First, an explanation of the project and its setting: The jPDFNotes product is a component that can be integrated into a Java application or applet. In your case, it was deployed inside an applet (that runs in a web browser) using one of our sample applets. We provide sample applets, with source code, so that our customers can get started quickly and can then customize them to implement logic that is relevant to their system, such as what you describe.

Aside from being a visual component, jPDFNotes also provides a programming API so that when our customers customize their implementation, they can make calls to the API to do a number of functions on PDF documents and their content.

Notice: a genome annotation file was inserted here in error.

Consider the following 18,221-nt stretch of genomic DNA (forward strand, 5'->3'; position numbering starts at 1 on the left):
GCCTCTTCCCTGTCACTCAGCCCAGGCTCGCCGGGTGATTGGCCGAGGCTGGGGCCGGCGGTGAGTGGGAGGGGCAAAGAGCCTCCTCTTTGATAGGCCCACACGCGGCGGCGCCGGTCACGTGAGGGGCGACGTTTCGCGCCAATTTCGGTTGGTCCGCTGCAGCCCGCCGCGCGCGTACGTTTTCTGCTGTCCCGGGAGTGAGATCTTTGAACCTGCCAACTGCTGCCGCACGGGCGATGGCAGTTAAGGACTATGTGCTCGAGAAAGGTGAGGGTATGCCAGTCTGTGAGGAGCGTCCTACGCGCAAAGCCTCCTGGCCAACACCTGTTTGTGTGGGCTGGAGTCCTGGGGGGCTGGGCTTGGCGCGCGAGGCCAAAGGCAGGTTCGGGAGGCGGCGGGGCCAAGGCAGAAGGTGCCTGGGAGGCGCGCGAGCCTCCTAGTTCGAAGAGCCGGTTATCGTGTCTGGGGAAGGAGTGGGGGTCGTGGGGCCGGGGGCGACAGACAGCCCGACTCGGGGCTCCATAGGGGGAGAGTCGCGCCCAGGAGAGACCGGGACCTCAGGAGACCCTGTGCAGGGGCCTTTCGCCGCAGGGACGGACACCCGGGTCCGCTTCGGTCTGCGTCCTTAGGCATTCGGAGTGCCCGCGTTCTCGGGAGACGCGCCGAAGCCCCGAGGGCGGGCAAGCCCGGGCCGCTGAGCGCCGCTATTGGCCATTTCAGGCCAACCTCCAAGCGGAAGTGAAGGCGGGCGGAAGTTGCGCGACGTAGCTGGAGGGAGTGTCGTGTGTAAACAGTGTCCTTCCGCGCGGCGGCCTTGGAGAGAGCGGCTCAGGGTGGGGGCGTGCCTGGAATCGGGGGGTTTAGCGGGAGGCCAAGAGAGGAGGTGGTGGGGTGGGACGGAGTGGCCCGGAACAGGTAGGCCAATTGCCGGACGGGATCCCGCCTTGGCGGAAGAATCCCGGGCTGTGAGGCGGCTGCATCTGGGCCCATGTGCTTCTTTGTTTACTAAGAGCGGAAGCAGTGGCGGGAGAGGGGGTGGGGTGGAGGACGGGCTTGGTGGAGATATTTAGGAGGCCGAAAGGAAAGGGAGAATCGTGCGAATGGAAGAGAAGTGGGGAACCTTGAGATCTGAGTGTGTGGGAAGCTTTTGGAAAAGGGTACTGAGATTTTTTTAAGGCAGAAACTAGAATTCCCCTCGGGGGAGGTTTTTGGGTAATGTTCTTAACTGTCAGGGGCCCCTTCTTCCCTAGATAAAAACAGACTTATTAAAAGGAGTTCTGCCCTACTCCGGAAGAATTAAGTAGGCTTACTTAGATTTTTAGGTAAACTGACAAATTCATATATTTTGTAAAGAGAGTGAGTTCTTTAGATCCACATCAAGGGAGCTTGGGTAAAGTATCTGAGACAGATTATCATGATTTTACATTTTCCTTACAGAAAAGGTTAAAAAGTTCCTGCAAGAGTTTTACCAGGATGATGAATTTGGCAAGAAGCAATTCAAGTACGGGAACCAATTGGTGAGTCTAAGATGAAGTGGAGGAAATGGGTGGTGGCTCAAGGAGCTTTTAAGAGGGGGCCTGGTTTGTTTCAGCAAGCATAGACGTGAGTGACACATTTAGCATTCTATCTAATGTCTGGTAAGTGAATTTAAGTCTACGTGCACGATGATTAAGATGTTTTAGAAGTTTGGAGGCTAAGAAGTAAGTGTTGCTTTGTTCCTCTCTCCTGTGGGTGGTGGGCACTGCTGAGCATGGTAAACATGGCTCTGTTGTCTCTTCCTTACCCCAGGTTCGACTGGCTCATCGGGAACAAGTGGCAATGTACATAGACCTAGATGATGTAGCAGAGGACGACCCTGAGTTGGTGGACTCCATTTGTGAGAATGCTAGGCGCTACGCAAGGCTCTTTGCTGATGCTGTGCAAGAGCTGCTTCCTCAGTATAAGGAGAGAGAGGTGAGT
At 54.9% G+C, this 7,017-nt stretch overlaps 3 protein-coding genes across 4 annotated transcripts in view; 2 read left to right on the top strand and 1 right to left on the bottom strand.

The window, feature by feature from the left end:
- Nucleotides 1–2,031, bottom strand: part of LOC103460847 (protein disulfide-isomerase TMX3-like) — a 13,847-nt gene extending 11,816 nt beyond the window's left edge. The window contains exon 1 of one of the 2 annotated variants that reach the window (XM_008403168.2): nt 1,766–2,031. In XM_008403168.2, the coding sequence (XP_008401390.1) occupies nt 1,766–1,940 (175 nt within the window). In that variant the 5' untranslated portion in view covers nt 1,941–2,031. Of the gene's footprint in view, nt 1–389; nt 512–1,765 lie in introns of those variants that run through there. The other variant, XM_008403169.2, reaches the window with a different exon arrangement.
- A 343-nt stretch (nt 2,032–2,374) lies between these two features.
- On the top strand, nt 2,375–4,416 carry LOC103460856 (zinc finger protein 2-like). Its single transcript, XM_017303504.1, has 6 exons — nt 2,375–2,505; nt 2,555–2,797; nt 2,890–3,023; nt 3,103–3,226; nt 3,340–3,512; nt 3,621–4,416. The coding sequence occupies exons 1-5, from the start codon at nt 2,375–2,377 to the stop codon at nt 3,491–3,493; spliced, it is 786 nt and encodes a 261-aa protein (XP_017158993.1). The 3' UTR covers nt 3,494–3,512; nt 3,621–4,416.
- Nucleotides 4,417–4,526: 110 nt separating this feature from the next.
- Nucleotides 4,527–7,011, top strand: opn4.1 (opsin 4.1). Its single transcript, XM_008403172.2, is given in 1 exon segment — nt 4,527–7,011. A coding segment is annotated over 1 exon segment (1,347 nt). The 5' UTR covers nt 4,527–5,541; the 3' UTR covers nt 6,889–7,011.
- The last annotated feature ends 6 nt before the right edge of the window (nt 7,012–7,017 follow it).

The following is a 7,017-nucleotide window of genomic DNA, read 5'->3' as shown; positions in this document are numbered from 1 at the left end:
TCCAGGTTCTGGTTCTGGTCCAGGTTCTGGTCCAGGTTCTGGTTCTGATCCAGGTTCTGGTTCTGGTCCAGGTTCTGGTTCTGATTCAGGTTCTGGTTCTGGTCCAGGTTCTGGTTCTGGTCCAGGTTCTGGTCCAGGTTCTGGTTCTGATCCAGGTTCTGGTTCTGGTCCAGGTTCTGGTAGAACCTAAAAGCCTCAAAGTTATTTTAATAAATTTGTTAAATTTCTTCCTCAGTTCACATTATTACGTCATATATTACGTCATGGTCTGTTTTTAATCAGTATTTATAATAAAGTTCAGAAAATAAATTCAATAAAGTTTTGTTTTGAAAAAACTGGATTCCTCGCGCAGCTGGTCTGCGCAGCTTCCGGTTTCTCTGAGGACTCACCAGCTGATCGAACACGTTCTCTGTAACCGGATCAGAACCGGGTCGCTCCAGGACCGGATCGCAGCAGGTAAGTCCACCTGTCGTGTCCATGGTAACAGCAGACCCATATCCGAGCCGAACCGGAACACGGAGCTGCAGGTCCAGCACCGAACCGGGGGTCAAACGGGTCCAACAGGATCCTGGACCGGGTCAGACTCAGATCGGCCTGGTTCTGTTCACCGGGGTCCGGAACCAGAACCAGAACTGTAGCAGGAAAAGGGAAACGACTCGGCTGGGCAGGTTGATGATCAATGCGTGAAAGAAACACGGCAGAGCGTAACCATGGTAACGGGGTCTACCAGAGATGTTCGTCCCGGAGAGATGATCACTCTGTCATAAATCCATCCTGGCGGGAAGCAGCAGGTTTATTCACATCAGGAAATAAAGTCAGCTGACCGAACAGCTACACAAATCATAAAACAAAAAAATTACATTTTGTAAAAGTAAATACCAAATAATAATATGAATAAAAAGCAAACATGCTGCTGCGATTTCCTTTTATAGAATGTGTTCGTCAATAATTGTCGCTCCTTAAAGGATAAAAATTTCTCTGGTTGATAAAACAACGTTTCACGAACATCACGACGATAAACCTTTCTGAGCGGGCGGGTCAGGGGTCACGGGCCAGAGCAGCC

Annotations in a PDF have a flag to mark them as locked or read-only. In your applet, you can add code to loop through all the annotations in the document and mark them as locked or read-only. Once they are marked like this, a user cannot modify or delete the annotations.

This can be done either at the time that a user saves the document back to the server or at the time that a user opens a document that already has annotations on it.

You can also setup the logic, depending on the permissions for each user for instance, so that you only do this based on certain conditions.